When people are not at their best

One of the features of the COVID-19 emergency is that we are around fewer people, and often, the people we are around aren’t at their best.  And if we look at ourselves honestly, we often aren’t at our best either.  Over the long term, I think we can become more sanctified, more gracious, and more resilient.  But this doesn’t mean that we can expect these traits to present themselves in other people each day.

Many people have expressed this, but we are in a time of upheaval unlike anything most of us have ever experienced.  Long standing routines have had to be abandoned.  We’re experiencing isolation from most of the people we know.  However, if you are married, have a family, or even a roommate, you interact with such people constantly.  These interactions may bring out latent tensions in such relationships.

On top of this isolation, we experience uncertainty about the spread of this pandemic, our job, and the ability to maintain our present standard of living.  Even if we are getting together with our church family using technology, it still lacks the immediacy of face-to-face interactions.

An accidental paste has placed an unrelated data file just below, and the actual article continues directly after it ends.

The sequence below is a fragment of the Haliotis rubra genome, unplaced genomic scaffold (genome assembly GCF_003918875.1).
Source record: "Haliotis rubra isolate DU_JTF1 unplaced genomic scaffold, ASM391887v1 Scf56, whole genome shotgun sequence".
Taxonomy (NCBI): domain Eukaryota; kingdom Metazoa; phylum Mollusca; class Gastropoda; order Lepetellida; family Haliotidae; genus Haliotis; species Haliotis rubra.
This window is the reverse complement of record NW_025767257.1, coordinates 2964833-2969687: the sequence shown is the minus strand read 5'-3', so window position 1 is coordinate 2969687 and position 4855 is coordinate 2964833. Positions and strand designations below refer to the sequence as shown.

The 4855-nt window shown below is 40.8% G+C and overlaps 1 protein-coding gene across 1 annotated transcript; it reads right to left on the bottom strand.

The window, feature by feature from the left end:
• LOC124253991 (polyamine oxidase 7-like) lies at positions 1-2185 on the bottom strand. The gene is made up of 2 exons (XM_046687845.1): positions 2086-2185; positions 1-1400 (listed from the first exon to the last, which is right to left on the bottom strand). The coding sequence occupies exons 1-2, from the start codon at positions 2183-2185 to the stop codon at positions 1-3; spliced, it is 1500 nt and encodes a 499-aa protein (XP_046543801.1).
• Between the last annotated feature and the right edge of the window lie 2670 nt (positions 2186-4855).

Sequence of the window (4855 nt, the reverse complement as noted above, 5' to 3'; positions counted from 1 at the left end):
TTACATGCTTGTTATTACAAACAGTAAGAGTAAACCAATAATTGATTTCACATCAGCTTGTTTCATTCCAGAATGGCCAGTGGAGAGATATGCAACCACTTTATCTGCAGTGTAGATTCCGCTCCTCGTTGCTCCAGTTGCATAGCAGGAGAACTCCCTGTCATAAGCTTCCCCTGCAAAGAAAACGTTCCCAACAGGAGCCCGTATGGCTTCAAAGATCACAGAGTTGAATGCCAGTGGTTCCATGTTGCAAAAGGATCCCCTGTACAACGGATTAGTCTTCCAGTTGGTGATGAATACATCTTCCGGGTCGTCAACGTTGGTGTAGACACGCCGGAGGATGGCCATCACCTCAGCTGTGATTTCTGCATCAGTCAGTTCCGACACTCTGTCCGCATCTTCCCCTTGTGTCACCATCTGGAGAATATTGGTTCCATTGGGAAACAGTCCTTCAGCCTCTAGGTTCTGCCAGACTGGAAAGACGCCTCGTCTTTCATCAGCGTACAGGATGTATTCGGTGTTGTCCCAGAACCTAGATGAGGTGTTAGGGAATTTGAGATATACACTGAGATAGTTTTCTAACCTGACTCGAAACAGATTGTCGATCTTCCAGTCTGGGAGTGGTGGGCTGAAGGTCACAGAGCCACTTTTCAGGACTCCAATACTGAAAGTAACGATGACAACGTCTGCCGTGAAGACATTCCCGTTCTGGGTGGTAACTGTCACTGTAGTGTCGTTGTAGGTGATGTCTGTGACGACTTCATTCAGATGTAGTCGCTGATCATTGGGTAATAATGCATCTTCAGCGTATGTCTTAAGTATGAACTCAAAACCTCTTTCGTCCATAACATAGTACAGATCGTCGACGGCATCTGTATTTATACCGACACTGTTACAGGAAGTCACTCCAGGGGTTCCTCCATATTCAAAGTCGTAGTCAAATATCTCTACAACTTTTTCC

With all of these conditions coming together, tempers will flare.  Frustrations will erupt.  We will become peevish and irritated with one another.  Our tendency to grumble and complain will emerge.

So, we will often not be at our best.

This is an opportunity for us to grow in the fruit of the Spirit, to exercise great love, patience, and forbearance with each other.  This is the time to practice the habit of not letting the sun go down on your anger.

While our current conditions are new to us, the chaos that experience now was the normal condition of the lives of most of our forefathers in the faith.  This is what the “great cloud of witnesses” of Hebrews experienced day by day.  They lived faithfully and fruitfully in their day, and because of this, God commends them to us.

May we seek God’s face, that we would glorify him, and bring forth the fruit of the Spirit and exercise great patience and forbearance with one another, knowing that often we will not be at our best, and that those whom we interact with will not be at their best.

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